28 January 2016

Private-sector commitments and government policies, a loss of support for biofuels, and health concerns over the consumption of palm oil and beef, are factors that may help to restrict the further expansion of agricultural land into forest areas.


Duncan Brack

Associate Fellow, Energy, Environment and Resources

Laura Wellesley

Research Fellow, Energy, Environment and Resources

Adelaide Glover, Project Coordinator, Forest Governance and Natural Resources


An employee arranges packages of instant ramen noodles a store in Seoul, South Korea. Photo: SeongJoon Cho/Bloomberg via Getty Images.
An employee arranges packages of instant ramen noodles a store in Seoul, South Korea. Photo via Getty Images.


  • Clearance of forests for agriculture is a major cause of deforestation worldwide; the three most significant commodities in this regard are palm oil, soy and beef, which between them accounted for an estimated 76 per cent of the deforestation associated with agriculture in 1990–2008. International markets are an important driver of demand, particularly for palm oil and soy.
  • Global production of palm oil has grown strongly for several decades, more than doubling over the period 2000–13. Indonesia and Malaysia between them account for more than 80 per cent of palm oil production, and are likely to continue to dominate world exports. The European Union (EU), India and China are the main consumers, importing almost 60 per cent of the market; EU demand is driven significantly by biofuel policy, while India and China use palm oil mainly as a cooking oil and in processed foods.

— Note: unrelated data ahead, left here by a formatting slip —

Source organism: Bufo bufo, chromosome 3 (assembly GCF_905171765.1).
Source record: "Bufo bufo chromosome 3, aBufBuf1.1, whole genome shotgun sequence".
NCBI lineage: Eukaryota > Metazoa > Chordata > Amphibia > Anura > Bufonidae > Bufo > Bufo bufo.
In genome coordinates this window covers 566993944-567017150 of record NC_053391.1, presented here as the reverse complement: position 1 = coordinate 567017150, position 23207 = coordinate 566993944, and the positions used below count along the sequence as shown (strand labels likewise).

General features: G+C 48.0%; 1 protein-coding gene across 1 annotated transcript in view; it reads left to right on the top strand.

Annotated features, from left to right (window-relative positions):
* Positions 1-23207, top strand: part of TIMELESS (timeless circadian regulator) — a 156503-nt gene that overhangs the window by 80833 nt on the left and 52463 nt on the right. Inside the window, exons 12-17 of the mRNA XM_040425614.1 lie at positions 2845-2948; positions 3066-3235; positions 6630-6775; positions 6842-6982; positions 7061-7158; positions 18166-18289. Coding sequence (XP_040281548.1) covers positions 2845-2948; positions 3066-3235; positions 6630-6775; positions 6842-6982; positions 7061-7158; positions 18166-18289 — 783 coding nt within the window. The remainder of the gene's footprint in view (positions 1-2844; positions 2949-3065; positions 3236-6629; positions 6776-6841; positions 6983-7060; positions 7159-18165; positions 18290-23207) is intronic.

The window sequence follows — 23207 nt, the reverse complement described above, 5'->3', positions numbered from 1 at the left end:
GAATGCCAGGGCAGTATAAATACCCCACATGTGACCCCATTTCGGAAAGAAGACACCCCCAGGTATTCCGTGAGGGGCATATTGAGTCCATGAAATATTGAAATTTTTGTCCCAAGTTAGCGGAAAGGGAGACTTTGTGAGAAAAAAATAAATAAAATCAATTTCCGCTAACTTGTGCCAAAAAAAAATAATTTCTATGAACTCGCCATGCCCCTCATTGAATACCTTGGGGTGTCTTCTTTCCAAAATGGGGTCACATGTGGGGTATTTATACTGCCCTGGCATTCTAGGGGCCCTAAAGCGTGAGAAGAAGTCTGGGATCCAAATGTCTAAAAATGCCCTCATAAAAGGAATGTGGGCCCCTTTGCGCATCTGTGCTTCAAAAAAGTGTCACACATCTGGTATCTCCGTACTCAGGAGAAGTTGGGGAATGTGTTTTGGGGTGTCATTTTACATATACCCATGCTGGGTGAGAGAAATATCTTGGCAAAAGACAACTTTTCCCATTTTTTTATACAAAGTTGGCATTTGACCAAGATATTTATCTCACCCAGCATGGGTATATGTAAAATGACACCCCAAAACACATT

• Global production of soybeans has roughly doubled since 2000, and the expansion of output has been particularly rapid in South America; Brazil and Argentina accounted for almost 50 per cent of global production in 2013. Overwhelmingly the main importer is China (which took 43 per cent of all soy imports in 2014), mainly for animal feed for its growing meat industry. The EU is the second largest importer, using soy for animal feed and biofuel.
  • In contrast, consumption and production of beef has grown only slowly. Major producers are the US, Brazil, the EU and China; principal exporters are Brazil, India, Australia and the US. The US and the EU are still major consumers, although – as in most developed countries – consumption is falling slightly; other significant consumers include Brazil, India, Pakistan and China. Russia and Japan are also significant importers.
  • Three main factors underlie the growth in both consumption and production of palm oil and soy: population growth; changing dietary preferences; and policy support for biofuels. The first two are just as relevant to beef. Continued growth in world population and the expansion of the global middle class, with accompanying higher consumption levels of processed food and meat, will continue to drive demand upwards – strongly for palm oil and soy, more weakly for beef. Given the difficulty of increasing yields, particularly in developing countries, the further expansion of agricultural land into forest areas is inevitable. None the less, three other factors may restrict this growth: the private-sector commitments and government policies that are being developed with the aim of decoupling agricultural production from deforestation; a loss of support for biofuels, most notably in the EU; and health concerns, particularly over the consumption of palm oil and beef.